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Monday, December 6, 2010

Youth coach faces suspension because of principled stand

There is always an “accuracy” risk in writing or commenting about something without knowing all the facts.

I’m referring, in this instance, to recent published reports about a youth hockey team in Peterborough, Ontario. The reports indicate that a coach pulled his team in the middle of a game. Why? One of his players had been subjected to a racial slur and the other team (and player who is alleged to have made the remark) did not immediately apologize to the player in question.

There seems to be no debate that the remark was indeed made. The offending player/team did apologize afterwards, the player evidently showing genuine remorse.

In the interim, the Ontario Minor Hockey Association, pending an official hearing, has suspended the coach who pulled his team off the ice. The reason? Teams are not allowed, by rule, to pull their teams off the ice during a game—even in a case such as this.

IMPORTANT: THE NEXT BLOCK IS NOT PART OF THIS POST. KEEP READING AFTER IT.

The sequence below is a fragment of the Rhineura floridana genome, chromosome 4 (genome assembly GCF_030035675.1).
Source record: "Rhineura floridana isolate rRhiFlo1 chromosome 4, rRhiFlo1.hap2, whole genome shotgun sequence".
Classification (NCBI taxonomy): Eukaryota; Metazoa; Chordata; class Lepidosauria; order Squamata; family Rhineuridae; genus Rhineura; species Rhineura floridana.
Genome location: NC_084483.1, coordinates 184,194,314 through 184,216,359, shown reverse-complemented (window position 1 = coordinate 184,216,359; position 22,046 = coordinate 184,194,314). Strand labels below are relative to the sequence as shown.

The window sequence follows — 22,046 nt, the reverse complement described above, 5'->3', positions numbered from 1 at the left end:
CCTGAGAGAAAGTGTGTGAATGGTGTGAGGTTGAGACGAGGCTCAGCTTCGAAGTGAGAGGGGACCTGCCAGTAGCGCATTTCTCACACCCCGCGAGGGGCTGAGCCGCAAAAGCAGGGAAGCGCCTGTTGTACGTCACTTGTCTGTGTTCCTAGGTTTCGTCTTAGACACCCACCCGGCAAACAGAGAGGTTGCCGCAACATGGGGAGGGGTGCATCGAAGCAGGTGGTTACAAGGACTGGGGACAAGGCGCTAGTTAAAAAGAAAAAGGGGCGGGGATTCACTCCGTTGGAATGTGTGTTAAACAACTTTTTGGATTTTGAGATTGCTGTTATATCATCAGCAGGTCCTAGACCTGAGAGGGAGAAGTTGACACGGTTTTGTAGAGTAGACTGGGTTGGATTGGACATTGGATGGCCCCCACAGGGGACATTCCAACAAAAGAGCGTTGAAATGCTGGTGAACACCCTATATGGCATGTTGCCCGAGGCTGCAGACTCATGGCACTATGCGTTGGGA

As I mentioned earlier, I don’t know those involved and did not witness the incident. It’s always possible there are facts or factors that outsiders are simply not aware of.

The hockey authorities in question stand by their decision to suspend the coach, based on longstanding rules and regulations.

But it is difficult not to question an authority structure that suspends a coach, when, by all accounts, that individual is simply standing up for his players, his team, and an question of principle.

Were there other ways to protest the remark? No doubt. And it makes sense to await a thorough investigation to determine exactly what took place and why and whether the “punishment” is fair.

But this just seems to be, on the surface at least, a case where technicalities over-rule common sense. If the coach who was suspended was, in fact, simply protecting his player and his team from abuse and “taking a stand”, is a suspension really fair?

I’m sure more will come from this story, but for now, an indefinite suspension (it could be up to a full year) would seem to be a peculiar decision, since the coach did not initiate the offensive action. (The player who made the remark and his two coaches were suspended for three days and are all back in action already.)

I’m not sure this all sends a very clear—or good—message to our young people.